Dream Study Discussion Section -
Dreams are Often Threat Simulations, so What?
The primary survival mechanisms have been synopsized as the four F’s: fleeing, fighting, feeding, and…mating. In dreams, we see the first two F’s regularly manifested, and sexual dreams are common enough (whether they are normally positive or negative experiences is another matter). Feeding, and by relation, foraging, may be less pervasive a dream theme. To the “F” list we may add freezing, falling, flying (often as a means of escape), and various failures and frustrations as predominant dream themes. That many, even most, of the dreams in this study focused on threatening scenarios has been demonstrated, but the survival value which such a system as the Threat Simulation Theory of dreaming posits may have been better suited for our evolutionary past (in which it arose) than for modern times.
If dreaming is indeed an evolved psychological function selected for its value in the avoidance and detection of the kinds of threats faced by our ancestors in a very different environment than that in which humans are currently embedded, it may not be serving our best interests. Dreaming may very well be maladaptive in the world as it now is. How rare is the wild beast or strange male chasing us with intent to harm. Extreme aggression, on our part or directed from others is less beneficial today than would be an attitude of diplomatic, equitable discussion. Allowing the Threat System of dreaming to operate without volitional super-ordinance may be keeping us running from fears long deemed superfluous by our application of human ingenuity. Evading monsters from the past do not aid in our challenges of this moment in history. Lucid dreaming may help shine the light of awareness onto an otherwise somber dream-scape.
Revonsuo (2000) hypothesized that only the experience of threatening events in the waking world would fully activate the Threat Simulation system in dreams, and this system should in turn confer adaptive advantage to humans through the rehearsal of detecting and avoiding similar threats in future waking times. Any theory which purports dreaming to be a useful system supposes this kind of two-way interaction between waking experience and dream simulations. In the case of lucid dreaming, which is notoriously difficult to realize (but can be learned through practice), competence and gallantry amidst challenges may carry over between waking and dreaming (or between dreaming and waking). Nobody said life was supposed to be easy, and if they told you that dreams were a cake-walk, they were misinformed. But what adventure is easy? You can run away from your monsters, or you can face them. Or, you can fly away to majestic vistas. But remember, the thrill of flying is almost always coupled with the threat of falling. As it should be.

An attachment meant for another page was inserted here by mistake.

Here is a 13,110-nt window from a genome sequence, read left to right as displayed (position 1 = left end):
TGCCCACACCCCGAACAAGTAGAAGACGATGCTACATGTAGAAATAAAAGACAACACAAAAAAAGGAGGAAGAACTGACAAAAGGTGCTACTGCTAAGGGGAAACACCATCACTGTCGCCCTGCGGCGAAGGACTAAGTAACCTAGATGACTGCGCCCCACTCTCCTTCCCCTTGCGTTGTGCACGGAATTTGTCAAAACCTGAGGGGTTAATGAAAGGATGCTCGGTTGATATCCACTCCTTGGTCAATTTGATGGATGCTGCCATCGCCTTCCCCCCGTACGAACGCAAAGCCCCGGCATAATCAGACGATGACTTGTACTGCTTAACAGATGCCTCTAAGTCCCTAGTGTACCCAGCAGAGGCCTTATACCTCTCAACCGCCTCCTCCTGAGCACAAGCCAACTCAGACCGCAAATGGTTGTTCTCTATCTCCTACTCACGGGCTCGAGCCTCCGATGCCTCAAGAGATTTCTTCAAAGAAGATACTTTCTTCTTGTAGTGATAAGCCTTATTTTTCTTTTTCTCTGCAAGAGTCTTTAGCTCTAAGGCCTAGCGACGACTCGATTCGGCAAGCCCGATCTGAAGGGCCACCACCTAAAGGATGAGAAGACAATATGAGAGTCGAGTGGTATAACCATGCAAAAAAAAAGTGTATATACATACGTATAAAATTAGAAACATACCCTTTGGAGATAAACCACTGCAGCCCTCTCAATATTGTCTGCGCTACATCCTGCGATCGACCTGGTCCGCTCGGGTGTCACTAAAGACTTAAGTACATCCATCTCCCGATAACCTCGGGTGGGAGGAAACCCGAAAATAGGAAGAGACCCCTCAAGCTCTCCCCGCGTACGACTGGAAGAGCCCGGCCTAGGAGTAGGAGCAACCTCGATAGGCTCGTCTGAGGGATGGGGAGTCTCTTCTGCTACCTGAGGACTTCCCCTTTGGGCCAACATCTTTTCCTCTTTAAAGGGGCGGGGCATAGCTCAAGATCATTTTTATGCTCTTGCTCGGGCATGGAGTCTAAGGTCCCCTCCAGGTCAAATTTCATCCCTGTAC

Directions for Future Research
There is so much we have yet to learn about dreaming. The Threat Simulation Theory (TST) for the function of dreaming at least gives us a solid platform from which to aspire to higher understanding. We know that aggressions are common in dreams, but what does it mean if the dreamer is the most aggressive character in his dreams? What would it mean to regularly become aware of the simulations in dreams, to be lucid and capable of directing otherwise threatening events into empowering adventure scenarios – are we missing out on some beneficial learning or are we improving upon an outdated system run on autopilot?
It would seem that the next steps in a TST-centered approach to dream studies would be to analyze the dream reports from more varied populations, both traumatized and not. One other seeming “no-brainer” would be to test whether threatening dreams, including those accompanying PTSD, do infer an advantage of some sort to the person while awake. However simple this may seem, we would have to define what an “advantage” in this case would be. In ancient times, if a man of a certain look (from a particular tribe) had attacked you, or if a dog chased you, it would make adaptive sense to be vigilant, defensive and avoidant of these same cues in the future. This is what the Threat Rehearsal System of dreaming would prepare us for. Yet in today’s small world, we are expected to react to each new encounter as an isolated incident. We cannot run from every man who looks similar to the one who once attacked us. We cannot hide from every dog in our path. Creative hypothesis formation and testing will have to work around these seeming limitations for testing the “value” of what does appear to be an active and intelligent, although archaic, cognitive and behavioral system.
What we can say at this point in the field of dream studies is that there is likely a small number of innate themes which are played as scripts, drawing from a kaleidoscopic collection of day residue, usually negative or threatening in affect, which we experience while in nightly repose and call dreams. Studies such as this one suggest that a large amount of data can be collected in a short time and analyzed through scales which reveal consistent results across time and locality.
Good night. And don’t let the bedbugs bight.